Back in December when Channel 5 announced an all-female lineup to celebrate 100 years of women being allowed to vote, I was intrigued. I hoped the show would focus on women's issues and discussions but as the show moved on my gut instinct became a reality.
Unfortunately, like brands that capitalise on equality, Big Brother jumped on the feminist bandwagon in the hopes of appearing politically liberal but really adding to the notion that feminism is about women and playing into hands of trolls who dub feminists as 'feminazis'.
As contestants were introduced in their VTs they described in detail their roles as women and their relationship with other women, something men are rarely asked to do. Ashley was the first person to mention feminism in a positive light as she declared herself a feminist, Emma Willis, the presenter of the show, reminded us that Malika, dubbed Khloë Kardashians friend, is "pro-women" but not a feminist and Ann Widdecombe told Willis she was anxious about being surrounded by a group of 'cackling women'. Interestingly, Malika is one of many people terrified of declaring themselves a feminist and opting for a term she considered safe.
The first task from Tuesday nights launch show was a sobering moment. The contestants were asked to complete a task that involved rewiring the Big Brother house - to prove that a woman can do anything a man can do. To break that down, women were asked to prove their capabilities at DIY and I was half expecting Big Brother to ask the contestants to screw in a light bulb. Women having to 'prove' their capabilities is nothing new. If you think back to how both Trump and Clinton's campaigns for the presidency was represented you'll remember how Hillary's innocence in the email scandal and her health became big red flags which hindered any chance she had of becoming the 45th President of the United States.
While most on Twitter were arguing that the show was being anti-men by not including men, problematic in itself as the majority of platforms are male-dominated and male contestants will be included from tonight onwards, my initial reaction was the lack of diversity on the show. The majority of the women are white - highlighting Big Brothers lack of concern that feminism is, in fact, an intersectional movement and not just concerned with the woes of white women.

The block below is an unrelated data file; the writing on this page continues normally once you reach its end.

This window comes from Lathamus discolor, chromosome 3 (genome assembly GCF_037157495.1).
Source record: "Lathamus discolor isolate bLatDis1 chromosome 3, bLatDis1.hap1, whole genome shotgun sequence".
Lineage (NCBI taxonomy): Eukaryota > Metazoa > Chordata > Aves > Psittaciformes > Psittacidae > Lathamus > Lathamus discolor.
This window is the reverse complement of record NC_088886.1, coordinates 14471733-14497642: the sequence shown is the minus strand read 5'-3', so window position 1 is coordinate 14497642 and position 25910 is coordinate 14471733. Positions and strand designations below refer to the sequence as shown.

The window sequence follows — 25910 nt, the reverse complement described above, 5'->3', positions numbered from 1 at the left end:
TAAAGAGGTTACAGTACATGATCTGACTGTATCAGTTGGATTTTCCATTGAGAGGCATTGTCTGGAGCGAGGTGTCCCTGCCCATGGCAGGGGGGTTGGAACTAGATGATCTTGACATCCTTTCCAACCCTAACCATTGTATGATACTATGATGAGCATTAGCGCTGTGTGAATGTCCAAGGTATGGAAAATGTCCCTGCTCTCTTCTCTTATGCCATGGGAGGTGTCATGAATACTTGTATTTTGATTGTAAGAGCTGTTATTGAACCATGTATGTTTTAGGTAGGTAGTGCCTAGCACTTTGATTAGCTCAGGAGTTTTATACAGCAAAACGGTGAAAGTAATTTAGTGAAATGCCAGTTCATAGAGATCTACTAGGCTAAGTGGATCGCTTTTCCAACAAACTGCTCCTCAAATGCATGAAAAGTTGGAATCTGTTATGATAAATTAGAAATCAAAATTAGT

Producers of Celebrity Big Brother 'tried' to break the mould - including transgender newsreader and presenter India Willoughby - but failed miserably. On Thursday night's show viewers saw blogger Ashley James correct former Tory Anne Widdecombe and Rachel Johnson (both conservatives and attached to political parties) for their misgendering of India. Anne and Rachel continued to refer to India as "he" even after Ashley corrected Anne and Rachel twice and India had discussed misgendering with Anne beforehand, an example of the transphobia India and countless other trans women and men experience daily.
Seeing as Ann didn’t know India before her transition, there was absolutely no need for her to misgender her. Had she had known her before her transition perhaps a mistake could happen. That was no mistake. ??♀️ #CBB #CBBUK #CBBAnn #CBBIndia
— Cαɾʅყ ? (@LameDuckXo) January 4, 2018
If Big Brother had educated its contestants about issues that impact ALL women, and not just their peer group (in the past Anne has voted in favour of the death penalty and against LGBT rights), then we could celebrate the show as radical and progressive. By choosing housemates that would not fully embrace or acknowledge India's trans identity, for example, Big Brother cannot deny its true intentions - to profit from women at the expense of other women.